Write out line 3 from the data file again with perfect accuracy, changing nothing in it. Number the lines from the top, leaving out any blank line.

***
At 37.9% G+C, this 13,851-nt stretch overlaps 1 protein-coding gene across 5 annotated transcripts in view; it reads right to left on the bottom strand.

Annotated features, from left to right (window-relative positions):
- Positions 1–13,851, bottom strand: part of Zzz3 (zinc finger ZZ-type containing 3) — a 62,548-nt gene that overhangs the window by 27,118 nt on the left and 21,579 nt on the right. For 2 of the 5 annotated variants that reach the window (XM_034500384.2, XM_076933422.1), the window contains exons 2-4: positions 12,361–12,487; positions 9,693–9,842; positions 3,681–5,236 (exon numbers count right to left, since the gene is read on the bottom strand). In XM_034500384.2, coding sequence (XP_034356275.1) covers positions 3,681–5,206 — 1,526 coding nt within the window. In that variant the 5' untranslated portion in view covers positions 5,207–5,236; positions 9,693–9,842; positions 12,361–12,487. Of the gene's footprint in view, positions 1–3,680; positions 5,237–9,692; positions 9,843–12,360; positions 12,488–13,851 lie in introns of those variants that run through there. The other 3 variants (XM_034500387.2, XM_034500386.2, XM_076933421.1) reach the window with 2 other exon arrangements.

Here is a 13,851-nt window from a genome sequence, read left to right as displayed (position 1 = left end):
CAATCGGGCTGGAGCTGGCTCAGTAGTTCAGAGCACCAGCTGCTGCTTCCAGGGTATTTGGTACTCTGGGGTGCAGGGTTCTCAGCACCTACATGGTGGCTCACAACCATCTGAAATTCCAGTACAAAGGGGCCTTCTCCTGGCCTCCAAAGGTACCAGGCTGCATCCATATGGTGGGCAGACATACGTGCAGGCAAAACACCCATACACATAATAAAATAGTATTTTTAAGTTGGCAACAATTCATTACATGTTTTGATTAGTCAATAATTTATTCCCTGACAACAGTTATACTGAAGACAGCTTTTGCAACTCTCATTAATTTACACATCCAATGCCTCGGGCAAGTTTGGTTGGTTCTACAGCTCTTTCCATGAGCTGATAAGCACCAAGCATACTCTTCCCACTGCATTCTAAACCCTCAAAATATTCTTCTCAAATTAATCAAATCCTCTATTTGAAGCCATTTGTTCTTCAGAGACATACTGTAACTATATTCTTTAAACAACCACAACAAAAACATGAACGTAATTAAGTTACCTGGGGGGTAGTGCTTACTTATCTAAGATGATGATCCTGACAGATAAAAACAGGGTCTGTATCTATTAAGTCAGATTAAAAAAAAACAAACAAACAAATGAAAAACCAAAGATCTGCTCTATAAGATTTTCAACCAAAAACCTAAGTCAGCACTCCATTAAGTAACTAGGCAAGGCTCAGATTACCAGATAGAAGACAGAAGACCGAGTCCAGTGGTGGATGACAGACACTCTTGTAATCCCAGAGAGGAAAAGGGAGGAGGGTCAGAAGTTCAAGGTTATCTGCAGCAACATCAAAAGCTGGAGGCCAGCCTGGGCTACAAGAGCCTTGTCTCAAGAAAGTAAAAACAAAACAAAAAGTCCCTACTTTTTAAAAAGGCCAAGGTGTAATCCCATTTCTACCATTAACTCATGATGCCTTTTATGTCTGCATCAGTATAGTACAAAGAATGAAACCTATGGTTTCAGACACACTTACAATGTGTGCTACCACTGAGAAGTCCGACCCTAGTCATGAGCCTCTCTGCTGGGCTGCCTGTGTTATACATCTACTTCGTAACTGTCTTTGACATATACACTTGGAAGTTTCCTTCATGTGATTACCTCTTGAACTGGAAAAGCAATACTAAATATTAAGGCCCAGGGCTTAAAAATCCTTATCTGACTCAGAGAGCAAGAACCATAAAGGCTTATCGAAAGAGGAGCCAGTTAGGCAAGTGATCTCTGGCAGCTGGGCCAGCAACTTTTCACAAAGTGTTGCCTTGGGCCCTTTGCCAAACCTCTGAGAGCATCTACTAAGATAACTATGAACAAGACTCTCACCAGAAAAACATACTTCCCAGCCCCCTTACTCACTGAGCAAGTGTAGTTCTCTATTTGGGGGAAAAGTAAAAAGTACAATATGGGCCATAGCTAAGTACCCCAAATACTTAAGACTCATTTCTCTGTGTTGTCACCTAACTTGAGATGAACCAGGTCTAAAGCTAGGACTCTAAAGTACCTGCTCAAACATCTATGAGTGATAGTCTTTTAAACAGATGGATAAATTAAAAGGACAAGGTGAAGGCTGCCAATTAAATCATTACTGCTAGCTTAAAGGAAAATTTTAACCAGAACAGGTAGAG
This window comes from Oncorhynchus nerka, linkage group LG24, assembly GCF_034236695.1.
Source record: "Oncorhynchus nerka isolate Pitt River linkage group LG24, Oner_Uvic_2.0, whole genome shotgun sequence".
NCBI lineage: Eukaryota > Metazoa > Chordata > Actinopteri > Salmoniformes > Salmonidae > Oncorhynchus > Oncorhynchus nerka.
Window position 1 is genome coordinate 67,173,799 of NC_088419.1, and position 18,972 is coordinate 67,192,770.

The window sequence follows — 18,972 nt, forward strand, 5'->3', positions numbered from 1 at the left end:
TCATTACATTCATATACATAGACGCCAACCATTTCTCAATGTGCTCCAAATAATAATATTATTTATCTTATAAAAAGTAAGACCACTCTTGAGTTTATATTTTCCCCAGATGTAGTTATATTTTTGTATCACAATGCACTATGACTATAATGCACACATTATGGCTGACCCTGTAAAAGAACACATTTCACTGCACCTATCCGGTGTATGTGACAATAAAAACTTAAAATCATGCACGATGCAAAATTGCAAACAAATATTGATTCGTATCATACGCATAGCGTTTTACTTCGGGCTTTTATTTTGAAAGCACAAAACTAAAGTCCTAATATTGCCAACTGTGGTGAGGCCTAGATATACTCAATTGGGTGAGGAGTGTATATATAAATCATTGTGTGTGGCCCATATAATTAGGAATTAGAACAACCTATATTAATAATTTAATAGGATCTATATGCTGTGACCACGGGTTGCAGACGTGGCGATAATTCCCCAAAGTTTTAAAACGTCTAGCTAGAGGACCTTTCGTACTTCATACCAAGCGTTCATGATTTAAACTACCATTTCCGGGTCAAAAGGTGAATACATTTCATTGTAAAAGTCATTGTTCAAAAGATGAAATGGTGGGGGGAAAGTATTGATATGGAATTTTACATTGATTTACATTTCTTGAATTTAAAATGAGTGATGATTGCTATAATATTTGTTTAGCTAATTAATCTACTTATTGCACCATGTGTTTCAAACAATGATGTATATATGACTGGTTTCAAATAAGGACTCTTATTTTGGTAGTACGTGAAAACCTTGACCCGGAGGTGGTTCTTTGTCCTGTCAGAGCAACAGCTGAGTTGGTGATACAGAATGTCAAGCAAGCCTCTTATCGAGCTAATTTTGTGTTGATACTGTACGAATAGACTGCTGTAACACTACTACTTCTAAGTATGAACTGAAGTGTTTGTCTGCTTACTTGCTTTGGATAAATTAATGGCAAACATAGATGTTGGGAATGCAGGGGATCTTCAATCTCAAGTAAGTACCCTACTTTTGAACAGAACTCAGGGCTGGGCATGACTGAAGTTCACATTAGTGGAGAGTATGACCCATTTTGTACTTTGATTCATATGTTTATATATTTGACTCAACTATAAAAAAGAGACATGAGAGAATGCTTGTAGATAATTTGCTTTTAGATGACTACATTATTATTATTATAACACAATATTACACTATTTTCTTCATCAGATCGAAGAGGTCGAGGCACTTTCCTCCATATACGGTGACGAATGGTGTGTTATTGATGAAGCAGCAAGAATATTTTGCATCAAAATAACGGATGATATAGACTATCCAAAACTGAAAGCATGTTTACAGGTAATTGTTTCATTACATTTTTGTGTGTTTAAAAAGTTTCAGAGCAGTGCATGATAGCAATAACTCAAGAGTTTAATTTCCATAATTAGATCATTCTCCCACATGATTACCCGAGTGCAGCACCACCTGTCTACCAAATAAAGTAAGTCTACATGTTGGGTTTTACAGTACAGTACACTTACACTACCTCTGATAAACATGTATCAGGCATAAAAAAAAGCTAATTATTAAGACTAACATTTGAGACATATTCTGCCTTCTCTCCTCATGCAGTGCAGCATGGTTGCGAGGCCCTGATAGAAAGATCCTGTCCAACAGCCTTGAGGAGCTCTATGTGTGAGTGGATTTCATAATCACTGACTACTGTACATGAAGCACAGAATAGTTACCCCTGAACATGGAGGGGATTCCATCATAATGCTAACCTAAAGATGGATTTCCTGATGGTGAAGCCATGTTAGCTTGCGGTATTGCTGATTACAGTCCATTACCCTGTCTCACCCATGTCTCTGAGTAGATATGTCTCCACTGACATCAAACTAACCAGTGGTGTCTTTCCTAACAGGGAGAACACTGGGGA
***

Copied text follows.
- Positions 1–13,851, bottom strand: part of Zzz3 (zinc finger ZZ-type containing 3) — a 62,548-nt gene that overhangs the window by 27,118 nt on the left and 21,579 nt on the right. For 2 of the 5 annotated variants that reach the window (XM_034500384.2, XM_076933422.1), the window contains exons 2-4: positions 12,361–12,487; positions 9,693–9,842; positions 3,681–5,236 (exon numbers count right to left, since the gene is read on the bottom strand). In XM_034500384.2, coding sequence (XP_034356275.1) covers positions 3,681–5,206 — 1,526 coding nt within the window. In that variant the 5' untranslated portion in view covers positions 5,207–5,236; positions 9,693–9,842; positions 12,361–12,487. Of the gene's footprint in view, positions 1–3,680; positions 5,237–9,692; positions 9,843–12,360; positions 12,488–13,851 lie in introns of those variants that run through there. The other 3 variants (XM_034500387.2, XM_034500386.2, XM_076933421.1) reach the window with 2 other exon arrangements.